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Article

H. MADERS, Y. DEMAY and J.F. AGASSANT

In this study, the stationary flow of a polymeric fluid governed by the upper convected Maxwell law is computed in a 2‐D convergent geometry. A finite element method is…

Abstract

In this study, the stationary flow of a polymeric fluid governed by the upper convected Maxwell law is computed in a 2‐D convergent geometry. A finite element method is used to obtain non‐linear discretized equations, solved by an iterative Picard (fixed point) algorithm. At each step, two sub‐systems are successively solved. The first one represents a Newtonian fluid flow (Stokes equations) perturbed by known pseudo‐body forces expressing fluid elasticity. It is solved by minimization of a functional of the velocity field, while the pressure is eliminated by penalization. The second sub‐system reduces to the tensorial differential evolution equation of the extra‐stress tensor for a given velocity field. It is solved by the so‐called ‘non‐consistent Petrov‐Galerkin streamline upwind’ method. As with other decoupled techniques applied to this problem, our simulation fails for relatively low values of the Weissenberg viscoelastic number. The value of the numerical limit point depends on the mesh refinement. When convergence is reached, the numerical solutions for velocity, pressure and stress fields are similar to those obtained by other authors with very costly mixed methods.

Details

Engineering Computations, vol. 9 no. 3
Type: Research Article
ISSN: 0264-4401

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Article

Haohan Sun and Si Yuan

A general strategy is developed for adaptive finite element (FE) analysis of free vibration of elastic membranes based on the element energy projection (EEP) technique.

Abstract

Purpose

A general strategy is developed for adaptive finite element (FE) analysis of free vibration of elastic membranes based on the element energy projection (EEP) technique.

Design/methodology/approach

By linearizing the free vibration problem of elastic membranes into a series of linear equivalent problems, reliable a posteriori point-wise error estimator is constructed via EEP super-convergent technique. Hierarchical local mesh refinement is incorporated to better deal with tough problems.

Findings

Several classical examples were analyzed, confirming the effectiveness of the EEP-based error estimation and overall adaptive procedure equipped with a local mesh refinement scheme. The computational results show that the adaptively-generated meshes reasonably catch the difficulties inherent in the problems and the procedure yields both eigenvalues with required accuracy and mode functions satisfying user-preset error tolerance in maximum norm.

Originality/value

By reasonable linearization, the linear-problem-based EEP technique is successfully transferred to two-dimensional eigenproblems with local mesh refinement incorporated to effectively and flexibly deal with singularity problems. The corresponding adaptive strategy can produce both eigenvalues with required accuracy and mode functions satisfying user-preset error tolerance in maximum norm and thus can be expected to apply to other types of eigenproblems.

Details

Engineering Computations, vol. ahead-of-print no. ahead-of-print
Type: Research Article
ISSN: 0264-4401

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Article

A. Savini

Gives introductory remarks about chapter 1 of this group of 31 papers, from ISEF 1999 Proceedings, in the methodologies for field analysis, in the electromagnetic…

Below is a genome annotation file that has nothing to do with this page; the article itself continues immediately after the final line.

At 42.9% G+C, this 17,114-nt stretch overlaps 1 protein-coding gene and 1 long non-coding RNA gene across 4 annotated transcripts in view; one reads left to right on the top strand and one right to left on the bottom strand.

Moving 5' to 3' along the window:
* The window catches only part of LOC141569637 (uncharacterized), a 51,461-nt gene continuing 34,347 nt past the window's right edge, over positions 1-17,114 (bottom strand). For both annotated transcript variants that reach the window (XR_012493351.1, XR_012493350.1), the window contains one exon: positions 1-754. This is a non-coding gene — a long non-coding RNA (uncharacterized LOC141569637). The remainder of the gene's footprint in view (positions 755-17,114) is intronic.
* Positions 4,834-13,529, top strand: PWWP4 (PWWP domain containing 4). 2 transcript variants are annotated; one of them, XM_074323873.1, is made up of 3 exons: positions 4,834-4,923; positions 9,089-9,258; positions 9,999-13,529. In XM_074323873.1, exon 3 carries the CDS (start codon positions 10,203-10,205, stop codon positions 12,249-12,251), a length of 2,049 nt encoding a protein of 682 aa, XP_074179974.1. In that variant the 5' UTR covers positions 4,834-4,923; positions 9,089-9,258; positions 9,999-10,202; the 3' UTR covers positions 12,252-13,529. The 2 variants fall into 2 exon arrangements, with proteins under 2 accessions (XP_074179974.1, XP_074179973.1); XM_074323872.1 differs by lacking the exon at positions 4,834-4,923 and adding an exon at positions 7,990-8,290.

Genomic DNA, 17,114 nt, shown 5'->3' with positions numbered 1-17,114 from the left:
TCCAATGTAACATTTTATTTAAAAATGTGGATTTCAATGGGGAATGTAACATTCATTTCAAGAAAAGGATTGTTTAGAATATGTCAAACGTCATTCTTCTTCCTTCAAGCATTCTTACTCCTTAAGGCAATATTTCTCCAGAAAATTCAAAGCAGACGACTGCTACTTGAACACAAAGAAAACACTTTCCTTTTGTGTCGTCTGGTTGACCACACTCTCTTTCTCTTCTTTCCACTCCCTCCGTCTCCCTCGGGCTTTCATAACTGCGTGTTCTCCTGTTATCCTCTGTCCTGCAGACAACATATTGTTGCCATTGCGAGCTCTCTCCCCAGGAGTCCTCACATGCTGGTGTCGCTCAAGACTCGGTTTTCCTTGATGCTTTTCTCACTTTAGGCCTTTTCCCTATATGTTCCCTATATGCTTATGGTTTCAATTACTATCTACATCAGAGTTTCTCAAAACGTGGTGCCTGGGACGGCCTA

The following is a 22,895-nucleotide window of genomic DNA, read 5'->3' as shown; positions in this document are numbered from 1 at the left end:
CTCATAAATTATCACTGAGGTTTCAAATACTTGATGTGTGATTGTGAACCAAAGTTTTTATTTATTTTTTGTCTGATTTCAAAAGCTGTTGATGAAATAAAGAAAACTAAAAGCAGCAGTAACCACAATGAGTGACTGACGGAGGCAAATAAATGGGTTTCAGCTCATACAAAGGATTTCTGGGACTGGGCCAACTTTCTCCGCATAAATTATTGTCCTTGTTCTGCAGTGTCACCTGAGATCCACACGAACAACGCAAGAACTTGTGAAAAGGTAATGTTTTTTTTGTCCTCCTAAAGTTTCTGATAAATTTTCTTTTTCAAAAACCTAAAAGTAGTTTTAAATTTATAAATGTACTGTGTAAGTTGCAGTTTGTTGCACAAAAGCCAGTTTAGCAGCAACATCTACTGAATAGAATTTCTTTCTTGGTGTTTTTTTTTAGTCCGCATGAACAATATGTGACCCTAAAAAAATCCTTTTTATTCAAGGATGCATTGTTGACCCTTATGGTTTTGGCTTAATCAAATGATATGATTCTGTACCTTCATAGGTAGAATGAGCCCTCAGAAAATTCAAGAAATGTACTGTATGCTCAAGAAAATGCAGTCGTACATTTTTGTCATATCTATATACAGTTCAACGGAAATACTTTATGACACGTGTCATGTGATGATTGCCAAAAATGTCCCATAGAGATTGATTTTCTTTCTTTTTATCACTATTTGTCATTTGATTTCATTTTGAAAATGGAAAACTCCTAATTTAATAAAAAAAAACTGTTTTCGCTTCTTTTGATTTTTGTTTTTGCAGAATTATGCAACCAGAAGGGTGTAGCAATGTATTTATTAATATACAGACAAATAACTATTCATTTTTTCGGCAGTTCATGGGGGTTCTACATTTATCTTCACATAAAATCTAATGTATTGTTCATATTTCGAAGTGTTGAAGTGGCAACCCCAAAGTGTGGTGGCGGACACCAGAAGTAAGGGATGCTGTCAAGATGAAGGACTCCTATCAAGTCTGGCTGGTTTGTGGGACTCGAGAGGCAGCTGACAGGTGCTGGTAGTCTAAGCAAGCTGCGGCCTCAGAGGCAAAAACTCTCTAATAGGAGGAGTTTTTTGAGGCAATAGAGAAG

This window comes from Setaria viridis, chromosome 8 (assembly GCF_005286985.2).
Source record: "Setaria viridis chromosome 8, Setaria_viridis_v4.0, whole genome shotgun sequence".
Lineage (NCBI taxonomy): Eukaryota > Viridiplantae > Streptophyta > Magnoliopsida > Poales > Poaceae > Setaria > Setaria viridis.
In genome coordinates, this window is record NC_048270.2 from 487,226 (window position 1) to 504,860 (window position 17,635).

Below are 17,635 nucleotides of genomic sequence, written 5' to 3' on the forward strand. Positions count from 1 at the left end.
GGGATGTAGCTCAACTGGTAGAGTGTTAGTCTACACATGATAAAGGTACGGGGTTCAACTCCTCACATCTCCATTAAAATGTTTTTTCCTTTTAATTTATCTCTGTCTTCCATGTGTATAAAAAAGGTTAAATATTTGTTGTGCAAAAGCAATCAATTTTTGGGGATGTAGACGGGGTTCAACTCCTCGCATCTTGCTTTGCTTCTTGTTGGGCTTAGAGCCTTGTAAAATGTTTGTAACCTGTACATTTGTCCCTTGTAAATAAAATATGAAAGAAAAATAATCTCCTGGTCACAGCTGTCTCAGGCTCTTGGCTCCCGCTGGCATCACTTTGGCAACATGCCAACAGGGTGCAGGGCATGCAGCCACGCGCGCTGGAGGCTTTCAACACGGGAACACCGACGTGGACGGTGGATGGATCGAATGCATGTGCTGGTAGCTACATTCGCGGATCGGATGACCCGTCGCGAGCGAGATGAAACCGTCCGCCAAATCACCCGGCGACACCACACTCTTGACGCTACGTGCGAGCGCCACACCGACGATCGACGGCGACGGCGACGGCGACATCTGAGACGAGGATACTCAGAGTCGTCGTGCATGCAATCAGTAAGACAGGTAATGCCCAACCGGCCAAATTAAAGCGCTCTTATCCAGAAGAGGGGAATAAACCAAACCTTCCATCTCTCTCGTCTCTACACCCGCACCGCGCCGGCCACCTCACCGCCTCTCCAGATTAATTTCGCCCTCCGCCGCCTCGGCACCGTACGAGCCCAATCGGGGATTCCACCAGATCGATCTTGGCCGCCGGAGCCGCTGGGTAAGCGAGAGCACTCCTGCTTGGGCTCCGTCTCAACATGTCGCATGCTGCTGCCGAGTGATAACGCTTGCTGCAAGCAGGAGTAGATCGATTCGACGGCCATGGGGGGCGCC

Abstract

Gives introductory remarks about chapter 1 of this group of 31 papers, from ISEF 1999 Proceedings, in the methodologies for field analysis, in the electromagnetic community. Observes that computer package implementation theory contributes to clarification. Discusses the areas covered by some of the papers ‐ such as artificial intelligence using fuzzy logic. Includes applications such as permanent magnets and looks at eddy current problems. States the finite element method is currently the most popular method used for field computation. Closes by pointing out the amalgam of topics.

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COMPEL - The international journal for computation and mathematics in electrical and electronic engineering, vol. 19 no. 2
Type: Research Article
ISSN: 0332-1649

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Article

J. Vuillon and D. Zeitoun

High‐power chemical lasers operating in high repetitive rate show a decrease of the output energy laser beam. In such lasers, the characteristic time which depends on the…

Abstract

High‐power chemical lasers operating in high repetitive rate show a decrease of the output energy laser beam. In such lasers, the characteristic time which depends on the laser output is short in comparison with those related to the flow. Consequently, shock waves, acoustic waves and thermal perturbations, induced by the strong electric energy deposition and remaining in the laser cavity between two pulses, may explain the decrease of output energy of the laser beam. For a better understanding of the flowfields, a numerical approach is carried out using flux corrected transport algorithms (FCT methods) associated with a Riemann solver on the computational domain boundaries. Under two‐dimensional assumptions, the inviscid flow in the convergent‐divergent laser cavity is computed to describe the creation and propagation of the wave system and the hot gas column in both single and multidischarge operating modes. Distortions of the contact surfaces are put into evidence through the study of flowfield instabilities. Finally, the limitations of the two‐dimensional modelization become apparent. The numerical resolution is extended to a 3D case in order to take into account the optical direction. This allows to study the influence of shock waves travelling between optics and being generated by a side effect developing at the electrodes. These waves have an effect of long duration on the flowfield and lead to a high residual perturbation level.